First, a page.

31 is essentially a variation on The Most Dangerous Game, with a dirty dustbowl setting thrown in. A group of potty mouthed carnies, including Meg Foster, Jeff Daniel Philips and the ever present Sheri Moon Zombie, trundle through the desert, reveling in promiscuity and lewd behaviour, another trope that is getting old and icky, even on Rob’s barometer. Attacked and kidnapped one night by a band of scarecrows, they find themselves unwitting contestants in a vicious game called 31 (why is it called that? I still don’t know), on Halloween eve. The masterminds are a group of creepy aristocrats led by a plummy Judy Geeson and Malcolm McDowell, sporting a powdered wig, attire of french royalty and going by the name Father Murder. They release Moon and her peeps into a dismal maze and set a group of demented cackling psychopaths called the “heads” after them, dressed like clowns and seriously adjusted I’ll adjusted, these folks. Now you’d think that premise would be just a bucket of horror fun, and it’s nominally entertaining but just never really takes off into the desperate, visceral fight for survival I wanted to see. The clowns are varying degrees of scary and amusing. EG Daily fares well as whiny creepshow Sex Head, and there’s Sick Head, a chatty midget dressed up like Hitler who yowls at his prey in garbled Hispanic incantations. The film’s real energy shows up in the form of Richard Brake as Doom Head, a repellant maniac who is the only actual scary one of the bunch. Brake is a criminally underrated actor who I had the honour of interviewing some months ago, and when asked what the favorite role of his career is so far, he promptly said this. One can see why, it’s the most he’s ever been given to do in a film and he milks it with virile ferocity and animalistic sleaze that will leave you crying in the shower. McDowell and his cronies are here and there, but feel oddly disconnected from the events at hand, and while visually ravishing, ultimately aren’t given much to work with. I will say though that Zombie has a flair for the musical finale, and the end sequence set to ‘Dream On’ here is a blast that does indeed touch the epic heights of his older films. 

 And there you have it, kids. I wanted to rave about this one, I really did. But it use felt loose,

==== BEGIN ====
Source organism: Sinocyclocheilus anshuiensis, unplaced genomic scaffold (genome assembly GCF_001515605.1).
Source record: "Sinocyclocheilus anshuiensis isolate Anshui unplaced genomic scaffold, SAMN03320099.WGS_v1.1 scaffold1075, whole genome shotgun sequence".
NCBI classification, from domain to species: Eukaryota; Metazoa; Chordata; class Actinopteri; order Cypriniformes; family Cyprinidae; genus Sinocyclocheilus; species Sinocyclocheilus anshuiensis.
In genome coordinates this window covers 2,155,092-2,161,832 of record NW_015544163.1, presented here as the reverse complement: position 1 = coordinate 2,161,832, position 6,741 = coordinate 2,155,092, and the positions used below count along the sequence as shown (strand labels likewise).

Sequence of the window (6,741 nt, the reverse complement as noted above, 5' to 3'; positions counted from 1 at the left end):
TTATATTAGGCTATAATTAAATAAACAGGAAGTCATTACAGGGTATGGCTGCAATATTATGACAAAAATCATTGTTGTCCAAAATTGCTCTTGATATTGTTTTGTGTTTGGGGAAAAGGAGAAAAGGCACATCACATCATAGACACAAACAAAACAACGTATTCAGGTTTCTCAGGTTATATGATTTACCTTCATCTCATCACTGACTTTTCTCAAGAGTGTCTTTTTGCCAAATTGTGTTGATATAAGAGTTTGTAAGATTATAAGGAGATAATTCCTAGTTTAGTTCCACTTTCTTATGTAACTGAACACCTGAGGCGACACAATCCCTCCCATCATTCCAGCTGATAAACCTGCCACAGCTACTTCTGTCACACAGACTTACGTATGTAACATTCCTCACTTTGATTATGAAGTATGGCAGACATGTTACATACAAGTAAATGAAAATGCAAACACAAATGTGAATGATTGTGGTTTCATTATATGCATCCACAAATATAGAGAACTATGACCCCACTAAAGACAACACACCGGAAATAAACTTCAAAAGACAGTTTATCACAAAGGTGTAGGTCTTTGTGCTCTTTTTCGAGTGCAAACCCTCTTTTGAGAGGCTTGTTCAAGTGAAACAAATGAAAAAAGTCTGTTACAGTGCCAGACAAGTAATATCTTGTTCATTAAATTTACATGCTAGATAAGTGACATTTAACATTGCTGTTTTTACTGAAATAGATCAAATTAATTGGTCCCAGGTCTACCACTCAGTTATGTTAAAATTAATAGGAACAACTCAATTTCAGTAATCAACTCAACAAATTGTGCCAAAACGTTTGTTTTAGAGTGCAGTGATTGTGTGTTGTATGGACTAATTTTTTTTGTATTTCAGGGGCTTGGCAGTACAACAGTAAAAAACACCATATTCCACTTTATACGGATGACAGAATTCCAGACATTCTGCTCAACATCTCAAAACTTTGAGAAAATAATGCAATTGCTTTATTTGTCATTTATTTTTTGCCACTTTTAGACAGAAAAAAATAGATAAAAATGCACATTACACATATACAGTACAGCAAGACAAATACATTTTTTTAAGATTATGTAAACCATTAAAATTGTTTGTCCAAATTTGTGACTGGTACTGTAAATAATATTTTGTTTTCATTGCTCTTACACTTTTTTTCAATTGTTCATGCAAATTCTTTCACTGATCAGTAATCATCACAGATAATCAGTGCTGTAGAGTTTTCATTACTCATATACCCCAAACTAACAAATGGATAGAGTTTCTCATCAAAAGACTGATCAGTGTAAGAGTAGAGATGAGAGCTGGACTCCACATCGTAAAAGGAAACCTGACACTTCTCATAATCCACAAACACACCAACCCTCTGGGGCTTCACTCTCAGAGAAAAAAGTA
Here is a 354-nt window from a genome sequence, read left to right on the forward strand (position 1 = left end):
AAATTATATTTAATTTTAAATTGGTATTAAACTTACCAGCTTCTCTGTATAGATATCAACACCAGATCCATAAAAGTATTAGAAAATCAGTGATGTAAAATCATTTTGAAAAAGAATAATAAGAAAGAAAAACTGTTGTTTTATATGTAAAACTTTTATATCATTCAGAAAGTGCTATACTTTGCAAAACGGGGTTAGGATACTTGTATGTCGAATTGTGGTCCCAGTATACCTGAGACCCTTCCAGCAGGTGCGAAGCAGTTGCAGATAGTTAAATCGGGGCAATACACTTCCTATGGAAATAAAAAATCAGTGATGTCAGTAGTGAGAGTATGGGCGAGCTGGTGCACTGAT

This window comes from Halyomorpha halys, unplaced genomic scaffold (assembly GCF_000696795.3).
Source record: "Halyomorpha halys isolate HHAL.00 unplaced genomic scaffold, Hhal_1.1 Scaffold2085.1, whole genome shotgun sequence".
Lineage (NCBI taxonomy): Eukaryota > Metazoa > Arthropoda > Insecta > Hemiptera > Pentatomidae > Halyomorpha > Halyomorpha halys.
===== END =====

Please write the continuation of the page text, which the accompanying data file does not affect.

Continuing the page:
cobbled together and nowhere near as cohesive and brutally mesmerizing as his earlier work, all of which still hold up. There are elements here that work, but unfortunately just not enough, and framed by a whole lot of choices that feel copied and pasted. Now Zombie at his worst is still better than most in this sagging genre these days, but for those of you who know his work well and have expectations for the guy, you may just feel a little let down, like I did.

A Chat with actor Chris Ellis: An interview by Nate Hill

Very excited to bring you my latest interview, with actor Chris Ellis! Chris has an epic and wonderful career, appearing in many films including Armageddon, The Island, The Dark Knight Rises, The Devil’s Rejects, The Guest, Catch Me If You Can, Transformers, Wonderland, Planet Of The Apes, October Sky, Mr. Bean, Con Air, Wag The Dog, A Little Princess, Crimson Tide and many more. He’s a true gentleman, a hard working performer and a great guy. Enjoy our chat!

 

Nate: How did you first get into acting? Was it something you always wanted, or did you stumble into it?
Chris: From age 5 while watching the Mickey Mouse Club on early television, I warbled, “Hey diddley dee, that actor’s life for me.”
Nate: I’ve heard you referred to as a character actor before. What is you opinion on the term, and would you categorize yourself as such?
Chris: A male character actor is one who never gets the girl because he is not pretty enough – too bald, too chubby, too southern. I have played such roles throughout a lengthy, undistinguished career. Just once I wanted to kiss the girl.

Nate: The Dark Knight Rises: How was your experience working on this film, with Christopher Nolan and such an epic scene on that bridge?
Chris: You have the advantage of me, sir, as I have never seen that movie. More to the point, I have never read the script, though I understand I appeared in it in the early, middle and late sections. The reason I never read the script is that I was never shown any part of it other than the pages containing my own dialogue, and those pages were drastically redacted such that I was able to see the immediate cues for my dialogue and nothing else. At one point, after shooting a scene over my shoulder, the camera was turned around on me for a reaction shot. My query as to what I might be reacting to and how was answered by Nolan so: “That is on a need to know basis and you don’t need to know.” He fleshed out that response by suggesting I react as if I were “reacting to the sight of two guys talking.” No one I know who saw the movie hinted that I never looked as if I didn’t know what the hell was going on, but in fact no plot point was ever made known to me, nor any suggestion of the long arc of the movie. On the other hand, I got paid well, travelled to Pittsburgh, New York City, and Nottinghamshire in England. In all three places I had lots of time off in which to wonder what the hell the movie was about and to do lots of sightseeing. Any time, Mr Nolan.
Nate: I’ve noticed that you work with Michael Bay very frequently. Are you two pals, or has that just been coincidence? How has you experience been on his films, Armageddon/The Island etc.?